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Access Denied

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  • External Hard Drive
  • Windows 7
Last response: in Windows 7
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December 31, 2010 3:10:06 PM

Hello,

I am trying to create a simple text file listing the contents of a external hard drive diretory - to wit:

dir g:\moviearchives > movielist-g.txt

which I intended to replace an existing file of the same name in the same location.

But I get the response "Access is denied"

Could you please help me understand how I could produce such a text file? It has worked in the past, but now won't.

Thank you, Rich

More about : access denied

a c 209 $ Windows 7
December 31, 2010 3:25:01 PM

First of all, I assume you're typing this into a Command Prompt window? What does the prompt say (this is usually the default folder where the output file would be written to). Can you access that folder using Windows Explorer?

What about the "g:\moviearchives" folder - can you view it using Windows Explorer?

If you can't view the folders with Windows Explorer, then there may be some sort of permissions problem with it.
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December 31, 2010 3:46:13 PM

Sorry, I just assumed that would be understood on this forum. My bad. And apologies for not being clearer.

Yes - I am typing in the Command Prompt window.

The prompt says just what I put in my original question. Here's the whole thing for clarification:

C:\dir g:\moviearchives\ > movielist-g.txt
Access is denied.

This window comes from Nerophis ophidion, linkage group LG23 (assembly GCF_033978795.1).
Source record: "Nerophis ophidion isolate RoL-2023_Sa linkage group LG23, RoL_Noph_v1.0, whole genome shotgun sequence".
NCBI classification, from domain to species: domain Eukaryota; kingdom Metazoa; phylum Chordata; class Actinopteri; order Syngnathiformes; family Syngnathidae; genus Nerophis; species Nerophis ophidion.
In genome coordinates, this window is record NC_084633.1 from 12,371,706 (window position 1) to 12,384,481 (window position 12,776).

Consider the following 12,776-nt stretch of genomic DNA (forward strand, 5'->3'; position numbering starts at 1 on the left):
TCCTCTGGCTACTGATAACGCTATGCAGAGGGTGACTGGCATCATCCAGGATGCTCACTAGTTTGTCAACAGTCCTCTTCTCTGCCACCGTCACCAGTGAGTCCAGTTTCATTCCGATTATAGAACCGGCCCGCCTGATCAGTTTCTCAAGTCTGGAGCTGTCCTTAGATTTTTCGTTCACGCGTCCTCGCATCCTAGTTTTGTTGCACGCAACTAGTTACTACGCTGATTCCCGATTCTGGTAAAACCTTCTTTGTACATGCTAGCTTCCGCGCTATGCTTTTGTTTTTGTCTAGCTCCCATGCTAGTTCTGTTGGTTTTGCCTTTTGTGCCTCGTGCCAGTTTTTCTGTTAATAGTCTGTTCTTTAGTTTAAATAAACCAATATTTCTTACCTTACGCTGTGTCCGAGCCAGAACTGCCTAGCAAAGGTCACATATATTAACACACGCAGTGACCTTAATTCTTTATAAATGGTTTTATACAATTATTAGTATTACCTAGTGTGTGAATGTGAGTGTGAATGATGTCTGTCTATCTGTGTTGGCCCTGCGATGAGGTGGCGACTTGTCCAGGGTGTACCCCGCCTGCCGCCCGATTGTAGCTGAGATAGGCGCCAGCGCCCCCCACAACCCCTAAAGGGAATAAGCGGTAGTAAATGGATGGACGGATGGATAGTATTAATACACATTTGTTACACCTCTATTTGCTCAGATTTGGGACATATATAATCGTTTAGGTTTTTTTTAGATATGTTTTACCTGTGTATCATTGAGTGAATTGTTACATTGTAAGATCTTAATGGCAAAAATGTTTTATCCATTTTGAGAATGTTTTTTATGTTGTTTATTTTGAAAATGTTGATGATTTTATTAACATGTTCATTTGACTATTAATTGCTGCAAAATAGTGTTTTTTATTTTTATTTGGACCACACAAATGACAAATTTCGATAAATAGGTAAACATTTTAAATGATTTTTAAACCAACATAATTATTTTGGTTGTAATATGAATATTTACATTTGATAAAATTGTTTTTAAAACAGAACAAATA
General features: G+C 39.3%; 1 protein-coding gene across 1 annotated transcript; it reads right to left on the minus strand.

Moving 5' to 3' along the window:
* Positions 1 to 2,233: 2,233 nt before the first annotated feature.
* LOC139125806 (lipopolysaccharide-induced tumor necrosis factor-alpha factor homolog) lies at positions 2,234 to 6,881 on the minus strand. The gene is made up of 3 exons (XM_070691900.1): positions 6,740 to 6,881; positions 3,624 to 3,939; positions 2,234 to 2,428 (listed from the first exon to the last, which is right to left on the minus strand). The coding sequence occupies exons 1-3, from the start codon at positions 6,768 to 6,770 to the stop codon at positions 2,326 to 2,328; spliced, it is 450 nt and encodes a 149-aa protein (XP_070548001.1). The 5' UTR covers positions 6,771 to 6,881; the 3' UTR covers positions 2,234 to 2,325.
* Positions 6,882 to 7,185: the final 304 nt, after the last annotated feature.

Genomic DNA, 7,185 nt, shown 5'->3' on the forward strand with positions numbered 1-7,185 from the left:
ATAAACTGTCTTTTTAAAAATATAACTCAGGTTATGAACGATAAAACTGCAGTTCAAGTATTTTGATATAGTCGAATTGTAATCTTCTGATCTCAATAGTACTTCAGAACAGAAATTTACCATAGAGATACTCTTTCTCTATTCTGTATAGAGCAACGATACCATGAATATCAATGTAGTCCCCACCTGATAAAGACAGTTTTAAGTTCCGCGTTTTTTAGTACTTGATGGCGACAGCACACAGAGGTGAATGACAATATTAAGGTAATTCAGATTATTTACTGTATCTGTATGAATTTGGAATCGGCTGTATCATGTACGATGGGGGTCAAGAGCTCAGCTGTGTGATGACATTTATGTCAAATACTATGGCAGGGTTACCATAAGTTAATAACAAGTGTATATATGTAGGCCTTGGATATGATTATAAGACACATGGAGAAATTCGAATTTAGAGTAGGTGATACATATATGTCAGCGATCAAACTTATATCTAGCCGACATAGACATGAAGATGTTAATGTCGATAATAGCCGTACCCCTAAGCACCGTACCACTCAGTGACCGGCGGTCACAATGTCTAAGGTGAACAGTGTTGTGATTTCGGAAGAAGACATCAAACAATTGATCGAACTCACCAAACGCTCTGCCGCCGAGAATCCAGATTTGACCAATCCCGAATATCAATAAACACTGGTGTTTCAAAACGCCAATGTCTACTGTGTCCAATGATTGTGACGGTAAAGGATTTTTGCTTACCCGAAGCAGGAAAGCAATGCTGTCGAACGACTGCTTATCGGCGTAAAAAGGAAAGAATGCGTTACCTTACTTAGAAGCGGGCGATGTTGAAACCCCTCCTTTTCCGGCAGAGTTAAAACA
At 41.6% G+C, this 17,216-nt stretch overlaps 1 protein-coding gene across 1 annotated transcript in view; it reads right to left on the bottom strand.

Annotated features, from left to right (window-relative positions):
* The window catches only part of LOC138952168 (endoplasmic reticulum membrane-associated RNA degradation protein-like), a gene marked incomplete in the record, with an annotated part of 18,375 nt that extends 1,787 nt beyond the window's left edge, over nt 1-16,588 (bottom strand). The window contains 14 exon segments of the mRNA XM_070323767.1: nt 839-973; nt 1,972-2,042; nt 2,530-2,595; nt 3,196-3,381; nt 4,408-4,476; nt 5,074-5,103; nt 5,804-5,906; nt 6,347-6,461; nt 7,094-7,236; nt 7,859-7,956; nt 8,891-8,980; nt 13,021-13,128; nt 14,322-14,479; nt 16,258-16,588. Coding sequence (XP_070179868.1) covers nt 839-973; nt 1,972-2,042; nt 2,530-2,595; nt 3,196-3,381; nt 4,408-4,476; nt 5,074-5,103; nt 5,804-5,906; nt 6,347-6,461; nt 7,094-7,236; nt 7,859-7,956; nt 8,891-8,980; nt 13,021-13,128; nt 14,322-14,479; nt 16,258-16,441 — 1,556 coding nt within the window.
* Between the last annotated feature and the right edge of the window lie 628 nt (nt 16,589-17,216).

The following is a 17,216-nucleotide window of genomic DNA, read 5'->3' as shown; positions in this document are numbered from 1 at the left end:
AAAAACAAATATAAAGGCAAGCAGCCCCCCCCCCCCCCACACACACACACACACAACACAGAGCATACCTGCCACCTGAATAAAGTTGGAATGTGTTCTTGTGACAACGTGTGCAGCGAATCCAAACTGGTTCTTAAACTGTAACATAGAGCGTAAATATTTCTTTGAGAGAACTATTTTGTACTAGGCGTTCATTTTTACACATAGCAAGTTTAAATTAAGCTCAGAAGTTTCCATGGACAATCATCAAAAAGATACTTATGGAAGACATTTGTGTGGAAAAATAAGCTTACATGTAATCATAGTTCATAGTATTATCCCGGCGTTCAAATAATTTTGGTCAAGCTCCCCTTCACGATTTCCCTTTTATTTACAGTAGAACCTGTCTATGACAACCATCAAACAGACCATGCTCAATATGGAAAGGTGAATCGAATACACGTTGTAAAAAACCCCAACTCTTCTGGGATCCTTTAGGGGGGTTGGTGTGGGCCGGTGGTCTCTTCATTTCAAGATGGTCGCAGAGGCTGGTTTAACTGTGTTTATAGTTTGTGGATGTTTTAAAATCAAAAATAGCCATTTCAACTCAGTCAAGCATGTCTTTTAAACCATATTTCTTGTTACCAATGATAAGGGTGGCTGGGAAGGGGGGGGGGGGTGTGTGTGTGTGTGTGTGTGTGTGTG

Yes, I can access the "g:\moviearchives" folder and view it using Windows Explorer with no problems whatsoever.

In fact, more than that, if I type in
dir g:\moviearchives
it will print the entire directory list in the DOS box. It just won't create the TXT file.

It did it fine just a few days ago.
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a c 209 $ Windows 7
December 31, 2010 7:10:34 PM

So it looks like your default directory is "C:\dir" ? Can you view that directory in Windows Explorer, and can you right-click and create a new text file in it?
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December 31, 2010 7:22:43 PM

Hello?! "dir" is a DOS command. It is the DOS shorthand command for directory.

While I appreciate the attempt to help, and no intention of being unkind, but if you don't know about DOS commands, I doubt you're going to be able to help me. You're wasting both your time and mine. No offense intended.

Thanks anyway for the attempt.

Anyone else reading this know how to successfully direct DOS to print out a list of files in a directory into a text file?

It did work at one point but now the exact same command is producing the "Access is denied" response (see my above postings).
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December 31, 2010 7:37:29 PM

Hey man, I have done this quite a few times in the past, cataloging music and whatnot, just tried it again after reading your post. A couple of questions:

What OS are you running?
Can you create/write/delete files from "c:\"? Only reason i ask, is obviously, that is where the "movielist-g.txt" is being created. Humor me, and go create a text file there through windows explorer and see what happens.

If you are running windows 7, try running command prompt as administrator (find your cmd.exe and right click, run as administrator) then try again. Dont know that this will solve anything, as it seems like a directory rights issue.

Can you perform the task in a different directory? Something like...
\users\%username%\desktop\dir g:\whatever\ > whatever.txt
where that directory would absolutely be owned by the currently logged in user, thus having all appropriate rights.

-l
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December 31, 2010 8:15:08 PM

lukin,

The system is Win7 Home Premium.